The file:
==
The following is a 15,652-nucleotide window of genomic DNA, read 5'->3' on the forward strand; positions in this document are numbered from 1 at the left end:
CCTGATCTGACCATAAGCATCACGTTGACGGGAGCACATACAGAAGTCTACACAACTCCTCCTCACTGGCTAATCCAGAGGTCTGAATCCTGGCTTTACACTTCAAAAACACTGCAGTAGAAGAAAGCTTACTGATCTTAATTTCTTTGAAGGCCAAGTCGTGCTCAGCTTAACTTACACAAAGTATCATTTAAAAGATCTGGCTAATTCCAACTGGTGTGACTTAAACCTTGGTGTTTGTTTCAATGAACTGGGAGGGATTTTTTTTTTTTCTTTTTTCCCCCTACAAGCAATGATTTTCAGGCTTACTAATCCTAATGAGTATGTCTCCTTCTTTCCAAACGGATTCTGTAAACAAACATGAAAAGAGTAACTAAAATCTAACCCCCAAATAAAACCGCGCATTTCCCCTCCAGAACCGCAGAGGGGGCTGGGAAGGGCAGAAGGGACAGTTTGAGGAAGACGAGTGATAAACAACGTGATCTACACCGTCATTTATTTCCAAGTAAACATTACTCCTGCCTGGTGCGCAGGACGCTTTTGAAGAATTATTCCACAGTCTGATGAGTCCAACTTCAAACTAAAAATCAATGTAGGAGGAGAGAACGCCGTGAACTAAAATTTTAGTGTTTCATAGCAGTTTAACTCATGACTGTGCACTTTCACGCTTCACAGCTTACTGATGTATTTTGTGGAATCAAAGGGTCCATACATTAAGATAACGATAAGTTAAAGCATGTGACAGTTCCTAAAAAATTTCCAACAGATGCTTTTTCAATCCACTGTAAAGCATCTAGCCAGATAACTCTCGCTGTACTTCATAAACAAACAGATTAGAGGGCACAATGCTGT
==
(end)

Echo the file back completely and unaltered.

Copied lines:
The following is a 15,652-nucleotide window of genomic DNA, read 5'->3' on the forward strand; positions in this document are numbered from 1 at the left end:
CCTGATCTGACCATAAGCATCACGTTGACGGGAGCACATACAGAAGTCTACACAACTCCTCCTCACTGGCTAATCCAGAGGTCTGAATCCTGGCTTTACACTTCAAAAACACTGCAGTAGAAGAAAGCTTACTGATCTTAATTTCTTTGAAGGCCAAGTCGTGCTCAGCTTAACTTACACAAAGTATCATTTAAAAGATCTGGCTAATTCCAACTGGTGTGACTTAAACCTTGGTGTTTGTTTCAATGAACTGGGAGGGATTTTTTTTTTTTCTTTTTTCCCCCTACAAGCAATGATTTTCAGGCTTACTAATCCTAATGAGTATGTCTCCTTCTTTCCAAACGGATTCTGTAAACAAACATGAAAAGAGTAACTAAAATCTAACCCCCAAATAAAACCGCGCATTTCCCCTCCAGAACCGCAGAGGGGGCTGGGAAGGGCAGAAGGGACAGTTTGAGGAAGACGAGTGATAAACAACGTGATCTACACCGTCATTTATTTCCAAGTAAACATTACTCCTGCCTGGTGCGCAGGACGCTTTTGAAGAATTATTCCACAGTCTGATGAGTCCAACTTCAAACTAAAAATCAATGTAGGAGGAGAGAACGCCGTGAACTAAAATTTTAGTGTTTCATAGCAGTTTAACTCATGACTGTGCACTTTCACGCTTCACAGCTTACTGATGTATTTTGTGGAATCAAAGGGTCCATACATTAAGATAACGATAAGTTAAAGCATGTGACAGTTCCTAAAAAATTTCCAACAGATGCTTTTTCAATCCACTGTAAAGCATCTAGCCAGATAACTCTCGCTGTACTTCATAAACAAACAGATTAGAGGGCACAATGCTGT